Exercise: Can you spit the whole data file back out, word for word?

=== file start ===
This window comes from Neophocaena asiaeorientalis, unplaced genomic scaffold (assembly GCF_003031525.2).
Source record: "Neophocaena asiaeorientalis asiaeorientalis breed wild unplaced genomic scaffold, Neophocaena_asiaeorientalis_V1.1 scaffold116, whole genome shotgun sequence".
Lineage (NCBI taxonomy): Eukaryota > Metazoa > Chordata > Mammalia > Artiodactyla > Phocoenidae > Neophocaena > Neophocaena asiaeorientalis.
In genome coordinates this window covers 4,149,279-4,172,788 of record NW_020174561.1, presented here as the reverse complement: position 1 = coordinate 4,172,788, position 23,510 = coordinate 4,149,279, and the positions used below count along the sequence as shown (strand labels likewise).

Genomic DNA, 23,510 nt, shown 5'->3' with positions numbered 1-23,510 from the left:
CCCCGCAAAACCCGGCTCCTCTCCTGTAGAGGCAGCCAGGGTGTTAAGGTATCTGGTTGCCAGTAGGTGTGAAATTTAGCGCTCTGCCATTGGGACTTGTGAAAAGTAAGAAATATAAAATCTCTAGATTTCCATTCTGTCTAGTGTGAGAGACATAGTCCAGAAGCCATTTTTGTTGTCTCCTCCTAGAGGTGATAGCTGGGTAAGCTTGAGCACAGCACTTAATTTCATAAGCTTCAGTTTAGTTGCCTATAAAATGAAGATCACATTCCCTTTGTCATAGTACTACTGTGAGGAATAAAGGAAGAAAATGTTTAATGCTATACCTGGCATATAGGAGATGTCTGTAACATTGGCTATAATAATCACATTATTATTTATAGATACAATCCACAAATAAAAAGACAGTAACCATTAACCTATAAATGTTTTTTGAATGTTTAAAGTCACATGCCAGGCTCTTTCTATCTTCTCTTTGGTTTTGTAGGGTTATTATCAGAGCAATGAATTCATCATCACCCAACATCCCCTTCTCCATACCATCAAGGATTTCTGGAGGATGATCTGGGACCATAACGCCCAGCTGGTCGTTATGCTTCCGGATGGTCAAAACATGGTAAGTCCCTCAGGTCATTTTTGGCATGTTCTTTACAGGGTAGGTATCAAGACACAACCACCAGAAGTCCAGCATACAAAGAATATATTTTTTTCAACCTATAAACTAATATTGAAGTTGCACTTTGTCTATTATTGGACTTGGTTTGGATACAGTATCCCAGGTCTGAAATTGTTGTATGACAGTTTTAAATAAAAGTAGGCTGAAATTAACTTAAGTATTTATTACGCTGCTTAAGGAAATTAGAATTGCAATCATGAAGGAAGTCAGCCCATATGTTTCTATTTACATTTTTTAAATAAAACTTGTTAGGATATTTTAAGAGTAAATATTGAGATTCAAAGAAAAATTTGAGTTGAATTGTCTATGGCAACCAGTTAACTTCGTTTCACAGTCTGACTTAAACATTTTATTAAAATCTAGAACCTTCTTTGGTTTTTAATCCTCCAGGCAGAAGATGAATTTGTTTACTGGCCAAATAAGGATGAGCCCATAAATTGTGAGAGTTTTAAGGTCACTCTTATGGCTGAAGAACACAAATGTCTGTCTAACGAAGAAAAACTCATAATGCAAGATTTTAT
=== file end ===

This window comes from Neophocaena asiaeorientalis, unplaced genomic scaffold (assembly GCF_003031525.2).
Source record: "Neophocaena asiaeorientalis asiaeorientalis breed wild unplaced genomic scaffold, Neophocaena_asiaeorientalis_V1.1 scaffold116, whole genome shotgun sequence".
Lineage (NCBI taxonomy): Eukaryota > Metazoa > Chordata > Mammalia > Artiodactyla > Phocoenidae > Neophocaena > Neophocaena asiaeorientalis.
In genome coordinates this window covers 4,149,279-4,172,788 of record NW_020174561.1, presented here as the reverse complement: position 1 = coordinate 4,172,788, position 23,510 = coordinate 4,149,279, and the positions used below count along the sequence as shown (strand labels likewise).

Genomic DNA, 23,510 nt, shown 5'->3' with positions numbered 1-23,510 from the left:
CCCCGCAAAACCCGGCTCCTCTCCTGTAGAGGCAGCCAGGGTGTTAAGGTATCTGGTTGCCAGTAGGTGTGAAATTTAGCGCTCTGCCATTGGGACTTGTGAAAAGTAAGAAATATAAAATCTCTAGATTTCCATTCTGTCTAGTGTGAGAGACATAGTCCAGAAGCCATTTTTGTTGTCTCCTCCTAGAGGTGATAGCTGGGTAAGCTTGAGCACAGCACTTAATTTCATAAGCTTCAGTTTAGTTGCCTATAAAATGAAGATCACATTCCCTTTGTCATAGTACTACTGTGAGGAATAAAGGAAGAAAATGTTTAATGCTATACCTGGCATATAGGAGATGTCTGTAACATTGGCTATAATAATCACATTATTATTTATAGATACAATCCACAAATAAAAAGACAGTAACCATTAACCTATAAATGTTTTTTGAATGTTTAAAGTCACATGCCAGGCTCTTTCTATCTTCTCTTTGGTTTTGTAGGGTTATTATCAGAGCAATGAATTCATCATCACCCAACATCCCCTTCTCCATACCATCAAGGATTTCTGGAGGATGATCTGGGACCATAACGCCCAGCTGGTCGTTATGCTTCCGGATGGTCAAAACATGGTAAGTCCCTCAGGTCATTTTTGGCATGTTCTTTACAGGGTAGGTATCAAGACACAACCACCAGAAGTCCAGCATACAAAGAATATATTTTTTTCAACCTATAAACTAATATTGAAGTTGCACTTTGTCTATTATTGGACTTGGTTTGGATACAGTATCCCAGGTCTGAAATTGTTGTATGACAGTTTTAAATAAAAGTAGGCTGAAATTAACTTAAGTATTTATTACGCTGCTTAAGGAAATTAGAATTGCAATCATGAAGGAAGTCAGCCCATATGTTTCTATTTACATTTTTTAAATAAAACTTGTTAGGATATTTTAAGAGTAAATATTGAGATTCAAAGAAAAATTTGAGTTGAATTGTCTATGGCAACCAGTTAACTTCGTTTCACAGTCTGACTTAAACATTTTATTAAAATCTAGAACCTTCTTTGGTTTTTAATCCTCCAGGCAGAAGATGAATTTGTTTACTGGCCAAATAAGGATGAGCCCATAAATTGTGAGAGTTTTAAGGTCACTCTTATGGCTGAAGAACACAAATGTCTGTCTAACGAAGAAAAACTCATAATGCAAGATTTTAT